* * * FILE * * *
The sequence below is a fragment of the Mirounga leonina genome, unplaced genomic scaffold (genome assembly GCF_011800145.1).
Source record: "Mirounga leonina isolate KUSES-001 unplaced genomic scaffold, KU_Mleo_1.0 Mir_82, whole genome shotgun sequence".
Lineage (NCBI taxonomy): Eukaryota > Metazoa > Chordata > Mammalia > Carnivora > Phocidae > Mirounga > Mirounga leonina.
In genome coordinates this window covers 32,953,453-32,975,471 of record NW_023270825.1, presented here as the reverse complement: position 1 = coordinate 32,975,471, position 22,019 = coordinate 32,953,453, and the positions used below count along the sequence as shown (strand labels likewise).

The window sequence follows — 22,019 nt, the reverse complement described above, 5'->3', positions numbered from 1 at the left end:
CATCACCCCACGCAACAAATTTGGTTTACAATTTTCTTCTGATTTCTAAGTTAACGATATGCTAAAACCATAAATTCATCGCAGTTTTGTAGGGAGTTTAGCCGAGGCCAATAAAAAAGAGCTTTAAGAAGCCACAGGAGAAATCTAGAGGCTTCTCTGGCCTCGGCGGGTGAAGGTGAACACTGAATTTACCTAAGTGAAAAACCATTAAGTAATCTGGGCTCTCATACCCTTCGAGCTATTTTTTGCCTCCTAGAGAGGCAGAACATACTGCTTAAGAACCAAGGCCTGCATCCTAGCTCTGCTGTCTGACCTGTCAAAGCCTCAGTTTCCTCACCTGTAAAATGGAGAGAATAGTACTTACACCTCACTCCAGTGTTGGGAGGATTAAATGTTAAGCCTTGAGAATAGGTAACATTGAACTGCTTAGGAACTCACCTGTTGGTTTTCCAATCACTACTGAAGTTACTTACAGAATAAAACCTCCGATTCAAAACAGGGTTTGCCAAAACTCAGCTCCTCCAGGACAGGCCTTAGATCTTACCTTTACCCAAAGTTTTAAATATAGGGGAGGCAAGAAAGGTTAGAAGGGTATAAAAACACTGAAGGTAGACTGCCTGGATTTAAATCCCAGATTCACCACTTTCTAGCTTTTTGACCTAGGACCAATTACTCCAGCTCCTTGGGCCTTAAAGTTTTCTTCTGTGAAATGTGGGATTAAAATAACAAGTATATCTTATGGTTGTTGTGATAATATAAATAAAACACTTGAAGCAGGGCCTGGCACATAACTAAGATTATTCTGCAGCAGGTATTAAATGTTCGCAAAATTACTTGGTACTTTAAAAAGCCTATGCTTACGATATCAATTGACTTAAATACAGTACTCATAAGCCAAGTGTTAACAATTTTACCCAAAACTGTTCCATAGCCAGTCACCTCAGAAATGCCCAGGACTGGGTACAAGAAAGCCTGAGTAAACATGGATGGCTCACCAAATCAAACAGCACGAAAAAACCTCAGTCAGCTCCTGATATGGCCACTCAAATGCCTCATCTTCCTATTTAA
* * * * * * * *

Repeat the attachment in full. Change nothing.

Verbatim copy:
The sequence below is a fragment of the Mirounga leonina genome, unplaced genomic scaffold (genome assembly GCF_011800145.1).
Source record: "Mirounga leonina isolate KUSES-001 unplaced genomic scaffold, KU_Mleo_1.0 Mir_82, whole genome shotgun sequence".
Lineage (NCBI taxonomy): Eukaryota > Metazoa > Chordata > Mammalia > Carnivora > Phocidae > Mirounga > Mirounga leonina.
In genome coordinates this window covers 32,953,453-32,975,471 of record NW_023270825.1, presented here as the reverse complement: position 1 = coordinate 32,975,471, position 22,019 = coordinate 32,953,453, and the positions used below count along the sequence as shown (strand labels likewise).

The window sequence follows — 22,019 nt, the reverse complement described above, 5'->3', positions numbered from 1 at the left end:
CATCACCCCACGCAACAAATTTGGTTTACAATTTTCTTCTGATTTCTAAGTTAACGATATGCTAAAACCATAAATTCATCGCAGTTTTGTAGGGAGTTTAGCCGAGGCCAATAAAAAAGAGCTTTAAGAAGCCACAGGAGAAATCTAGAGGCTTCTCTGGCCTCGGCGGGTGAAGGTGAACACTGAATTTACCTAAGTGAAAAACCATTAAGTAATCTGGGCTCTCATACCCTTCGAGCTATTTTTTGCCTCCTAGAGAGGCAGAACATACTGCTTAAGAACCAAGGCCTGCATCCTAGCTCTGCTGTCTGACCTGTCAAAGCCTCAGTTTCCTCACCTGTAAAATGGAGAGAATAGTACTTACACCTCACTCCAGTGTTGGGAGGATTAAATGTTAAGCCTTGAGAATAGGTAACATTGAACTGCTTAGGAACTCACCTGTTGGTTTTCCAATCACTACTGAAGTTACTTACAGAATAAAACCTCCGATTCAAAACAGGGTTTGCCAAAACTCAGCTCCTCCAGGACAGGCCTTAGATCTTACCTTTACCCAAAGTTTTAAATATAGGGGAGGCAAGAAAGGTTAGAAGGGTATAAAAACACTGAAGGTAGACTGCCTGGATTTAAATCCCAGATTCACCACTTTCTAGCTTTTTGACCTAGGACCAATTACTCCAGCTCCTTGGGCCTTAAAGTTTTCTTCTGTGAAATGTGGGATTAAAATAACAAGTATATCTTATGGTTGTTGTGATAATATAAATAAAACACTTGAAGCAGGGCCTGGCACATAACTAAGATTATTCTGCAGCAGGTATTAAATGTTCGCAAAATTACTTGGTACTTTAAAAAGCCTATGCTTACGATATCAATTGACTTAAATACAGTACTCATAAGCCAAGTGTTAACAATTTTACCCAAAACTGTTCCATAGCCAGTCACCTCAGAAATGCCCAGGACTGGGTACAAGAAAGCCTGAGTAAACATGGATGGCTCACCAAATCAAACAGCACGAAAAAACCTCAGTCAGCTCCTGATATGGCCACTCAAATGCCTCATCTTCCTATTTAA